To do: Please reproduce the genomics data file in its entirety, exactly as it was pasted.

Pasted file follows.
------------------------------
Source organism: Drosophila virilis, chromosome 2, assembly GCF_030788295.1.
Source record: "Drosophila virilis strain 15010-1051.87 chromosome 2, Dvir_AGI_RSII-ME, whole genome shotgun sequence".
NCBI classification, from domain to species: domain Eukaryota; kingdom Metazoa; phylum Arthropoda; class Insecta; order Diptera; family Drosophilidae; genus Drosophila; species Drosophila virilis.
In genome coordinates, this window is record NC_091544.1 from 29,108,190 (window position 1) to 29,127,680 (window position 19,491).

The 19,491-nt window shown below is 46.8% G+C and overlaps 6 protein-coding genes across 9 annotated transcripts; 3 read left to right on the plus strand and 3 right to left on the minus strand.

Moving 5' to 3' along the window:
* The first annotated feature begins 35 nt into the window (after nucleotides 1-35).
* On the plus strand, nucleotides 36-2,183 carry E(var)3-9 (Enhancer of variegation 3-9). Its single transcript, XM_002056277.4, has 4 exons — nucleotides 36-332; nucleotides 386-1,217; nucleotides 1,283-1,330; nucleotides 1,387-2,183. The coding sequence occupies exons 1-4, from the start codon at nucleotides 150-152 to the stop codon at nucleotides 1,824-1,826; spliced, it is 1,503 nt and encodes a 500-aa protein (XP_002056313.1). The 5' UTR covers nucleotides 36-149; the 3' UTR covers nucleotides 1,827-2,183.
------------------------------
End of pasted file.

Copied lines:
Source organism: Drosophila virilis, chromosome 2, assembly GCF_030788295.1.
Source record: "Drosophila virilis strain 15010-1051.87 chromosome 2, Dvir_AGI_RSII-ME, whole genome shotgun sequence".
NCBI classification, from domain to species: domain Eukaryota; kingdom Metazoa; phylum Arthropoda; class Insecta; order Diptera; family Drosophilidae; genus Drosophila; species Drosophila virilis.
In genome coordinates, this window is record NC_091544.1 from 29,108,190 (window position 1) to 29,127,680 (window position 19,491).

The 19,491-nt window shown below is 46.8% G+C and overlaps 6 protein-coding genes across 9 annotated transcripts; 3 read left to right on the plus strand and 3 right to left on the minus strand.

Moving 5' to 3' along the window:
* The first annotated feature begins 35 nt into the window (after nucleotides 1-35).
* On the plus strand, nucleotides 36-2,183 carry E(var)3-9 (Enhancer of variegation 3-9). Its single transcript, XM_002056277.4, has 4 exons — nucleotides 36-332; nucleotides 386-1,217; nucleotides 1,283-1,330; nucleotides 1,387-2,183. The coding sequence occupies exons 1-4, from the start codon at nucleotides 150-152 to the stop codon at nucleotides 1,824-1,826; spliced, it is 1,503 nt and encodes a 500-aa protein (XP_002056313.1). The 5' UTR covers nucleotides 36-149; the 3' UTR covers nucleotides 1,827-2,183.